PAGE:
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If so how are you finding it and how do you have your multi-site setup configured?

We're looking more and more likely to go the P4000 route and I'm looking at how things like failover work between the P4000 and vSphere (I have read the HP PDF's).

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I want a trio of those desperately, but want does not equate have, alas. –  sysadmin1138 Oct 9 '10 at 16:07
    
Had a senior lefthand guy come to talk to us to back up the evaluation we're doing - came away very impressed just trying to tidy up some loose ends. –  Hutch Oct 9 '10 at 16:23
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Our group has four P4000s across two sites. We use them to host HA VMs on Hyper-V. VM Guest performance has been very good. Using multipath IO on 1 Gb ethernet SAN fabric, with jumbo frames and flow control, per HP guidance. I'm guessing performance would be similar for vSphere HA. Failovers with live migration is a non-event.

To perform a multi-site setup, you need to have nodes at either end. We use async replication, because our link is not fast enough for synchro rep (needs to be 1 Gb or greater). Still suits us for DR purposes. Eventually, we'd like to implement synchro. The management console is a breeze to use.

We bought our initial applicances back when it was still LeftHand Networks. We've compared Dell EqualLogic and felt this served our needs better.

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Thanks, still waiting for stuff to arrive but we went the P4000 route in the end, we felt it offered more flexibility than Equallogic and some other options (VSA's etc.). –  Hutch Nov 9 '10 at 17:42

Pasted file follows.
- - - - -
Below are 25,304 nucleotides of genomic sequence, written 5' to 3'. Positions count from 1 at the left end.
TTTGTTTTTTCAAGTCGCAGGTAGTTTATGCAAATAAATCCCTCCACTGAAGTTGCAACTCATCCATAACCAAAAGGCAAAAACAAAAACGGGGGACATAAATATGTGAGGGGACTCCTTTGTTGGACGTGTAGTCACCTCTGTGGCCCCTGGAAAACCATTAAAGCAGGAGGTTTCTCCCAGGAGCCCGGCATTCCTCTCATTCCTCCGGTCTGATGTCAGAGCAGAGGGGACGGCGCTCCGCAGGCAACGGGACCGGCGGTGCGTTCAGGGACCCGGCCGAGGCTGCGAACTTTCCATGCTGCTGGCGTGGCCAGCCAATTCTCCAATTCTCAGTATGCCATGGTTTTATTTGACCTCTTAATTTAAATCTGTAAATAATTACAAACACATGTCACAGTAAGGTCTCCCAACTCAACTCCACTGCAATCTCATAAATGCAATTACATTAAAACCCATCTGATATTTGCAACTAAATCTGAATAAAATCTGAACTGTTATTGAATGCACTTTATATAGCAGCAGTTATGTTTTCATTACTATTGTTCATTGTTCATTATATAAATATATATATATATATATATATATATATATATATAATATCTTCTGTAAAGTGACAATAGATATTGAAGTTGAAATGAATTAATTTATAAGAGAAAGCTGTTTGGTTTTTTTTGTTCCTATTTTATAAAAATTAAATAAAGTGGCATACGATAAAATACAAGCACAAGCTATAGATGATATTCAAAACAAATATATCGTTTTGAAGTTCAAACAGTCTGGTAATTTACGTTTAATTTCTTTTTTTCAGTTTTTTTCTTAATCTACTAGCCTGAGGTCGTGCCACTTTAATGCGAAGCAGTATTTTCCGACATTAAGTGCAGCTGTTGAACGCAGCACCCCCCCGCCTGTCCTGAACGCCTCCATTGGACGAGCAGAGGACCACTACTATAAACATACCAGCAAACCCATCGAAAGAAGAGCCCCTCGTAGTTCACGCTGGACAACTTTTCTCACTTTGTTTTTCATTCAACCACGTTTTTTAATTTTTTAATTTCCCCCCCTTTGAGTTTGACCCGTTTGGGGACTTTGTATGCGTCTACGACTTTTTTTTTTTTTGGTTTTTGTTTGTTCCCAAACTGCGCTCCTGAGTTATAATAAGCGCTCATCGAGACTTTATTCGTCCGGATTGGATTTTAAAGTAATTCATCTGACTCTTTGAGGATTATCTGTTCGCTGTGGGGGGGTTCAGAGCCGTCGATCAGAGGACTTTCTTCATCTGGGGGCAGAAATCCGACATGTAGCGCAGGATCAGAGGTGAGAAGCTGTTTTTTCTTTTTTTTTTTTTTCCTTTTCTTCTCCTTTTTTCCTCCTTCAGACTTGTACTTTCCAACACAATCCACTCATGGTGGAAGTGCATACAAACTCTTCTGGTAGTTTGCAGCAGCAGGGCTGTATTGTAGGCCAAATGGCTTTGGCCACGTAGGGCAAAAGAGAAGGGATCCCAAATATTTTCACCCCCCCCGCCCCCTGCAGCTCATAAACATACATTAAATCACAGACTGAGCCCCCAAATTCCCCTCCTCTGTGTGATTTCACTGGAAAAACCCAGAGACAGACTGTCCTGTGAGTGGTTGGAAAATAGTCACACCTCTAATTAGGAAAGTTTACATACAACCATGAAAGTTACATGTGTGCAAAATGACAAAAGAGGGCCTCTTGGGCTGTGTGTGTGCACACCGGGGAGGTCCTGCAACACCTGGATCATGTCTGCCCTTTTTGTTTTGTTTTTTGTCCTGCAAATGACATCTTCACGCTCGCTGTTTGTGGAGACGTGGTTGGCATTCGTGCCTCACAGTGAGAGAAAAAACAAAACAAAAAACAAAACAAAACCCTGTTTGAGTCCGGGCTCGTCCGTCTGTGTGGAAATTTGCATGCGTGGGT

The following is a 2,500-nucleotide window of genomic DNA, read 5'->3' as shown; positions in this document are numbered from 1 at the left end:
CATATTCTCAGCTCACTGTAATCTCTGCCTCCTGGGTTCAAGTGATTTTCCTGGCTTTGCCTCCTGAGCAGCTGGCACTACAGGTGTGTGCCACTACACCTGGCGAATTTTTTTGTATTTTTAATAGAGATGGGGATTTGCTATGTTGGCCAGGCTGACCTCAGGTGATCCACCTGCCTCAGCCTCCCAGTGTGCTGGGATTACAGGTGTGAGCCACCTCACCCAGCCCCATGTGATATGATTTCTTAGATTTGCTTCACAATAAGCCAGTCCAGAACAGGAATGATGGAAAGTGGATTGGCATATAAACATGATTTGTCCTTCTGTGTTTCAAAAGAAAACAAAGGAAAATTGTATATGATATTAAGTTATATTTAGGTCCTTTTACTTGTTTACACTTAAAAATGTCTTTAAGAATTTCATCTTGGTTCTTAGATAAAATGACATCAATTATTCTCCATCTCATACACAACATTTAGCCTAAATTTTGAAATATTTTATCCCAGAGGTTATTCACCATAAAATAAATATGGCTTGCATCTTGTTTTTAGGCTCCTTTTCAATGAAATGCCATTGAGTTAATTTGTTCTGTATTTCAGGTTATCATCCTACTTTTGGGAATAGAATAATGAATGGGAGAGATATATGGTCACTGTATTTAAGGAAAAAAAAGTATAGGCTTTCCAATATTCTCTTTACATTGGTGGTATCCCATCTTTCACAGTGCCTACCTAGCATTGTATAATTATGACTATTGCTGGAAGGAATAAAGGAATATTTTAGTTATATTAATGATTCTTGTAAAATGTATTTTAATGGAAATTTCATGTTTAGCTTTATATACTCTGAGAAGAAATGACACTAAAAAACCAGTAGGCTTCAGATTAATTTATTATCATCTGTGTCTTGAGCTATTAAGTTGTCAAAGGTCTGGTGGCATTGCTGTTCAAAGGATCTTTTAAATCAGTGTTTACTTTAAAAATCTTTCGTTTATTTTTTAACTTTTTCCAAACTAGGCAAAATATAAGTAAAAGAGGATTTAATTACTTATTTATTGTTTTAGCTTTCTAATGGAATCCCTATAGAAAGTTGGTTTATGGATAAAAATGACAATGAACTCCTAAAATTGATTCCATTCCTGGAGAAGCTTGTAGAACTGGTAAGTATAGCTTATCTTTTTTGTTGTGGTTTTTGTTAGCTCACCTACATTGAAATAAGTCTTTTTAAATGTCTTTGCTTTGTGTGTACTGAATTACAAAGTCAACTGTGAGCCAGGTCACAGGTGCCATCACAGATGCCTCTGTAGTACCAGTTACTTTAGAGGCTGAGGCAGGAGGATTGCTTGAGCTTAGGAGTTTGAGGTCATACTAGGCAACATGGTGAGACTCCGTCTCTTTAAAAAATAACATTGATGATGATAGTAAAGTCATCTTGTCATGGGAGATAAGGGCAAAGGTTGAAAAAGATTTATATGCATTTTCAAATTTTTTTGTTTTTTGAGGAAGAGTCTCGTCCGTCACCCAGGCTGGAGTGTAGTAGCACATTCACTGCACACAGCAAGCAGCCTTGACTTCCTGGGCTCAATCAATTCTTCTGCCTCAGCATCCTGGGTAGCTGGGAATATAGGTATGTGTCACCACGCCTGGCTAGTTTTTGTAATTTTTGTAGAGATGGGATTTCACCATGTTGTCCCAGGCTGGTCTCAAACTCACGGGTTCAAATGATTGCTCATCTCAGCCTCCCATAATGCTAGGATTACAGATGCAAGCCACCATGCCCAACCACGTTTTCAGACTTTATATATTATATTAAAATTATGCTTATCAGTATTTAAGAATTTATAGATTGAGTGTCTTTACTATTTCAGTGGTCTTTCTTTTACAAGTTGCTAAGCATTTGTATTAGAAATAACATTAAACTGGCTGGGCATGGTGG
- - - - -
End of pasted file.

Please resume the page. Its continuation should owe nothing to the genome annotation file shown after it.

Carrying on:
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I would highly recommend you read this guys post.

http://storagemojo.com/2009/10/21/ask-storagemojo-equallogic-vs-lefthand-more/#comment-211421

We also has similar problems with HP support, and some problems with the P4500s crashing for no apperent reason. I guess thats why you need two of them all the time.

I inherited this LH stuff when i joined the company. We stopped using it about 6 months ago. You have to understand the reason that no other vendors use commodity x86 servers to build SANs with.

Its a fundamental architectural weakness. based on my years of experience SANs

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That's not quite true - Compellent use more or less commodity x86 servers too if I read their specs correctly. But the point is accurate - each node is a more or less standard server and all resilience requires multiple P4000's, and they will need a third node (usually a virtual appliance) to act as a failover manager if you only have two arrays. –  Helvick Dec 12 '10 at 15:49
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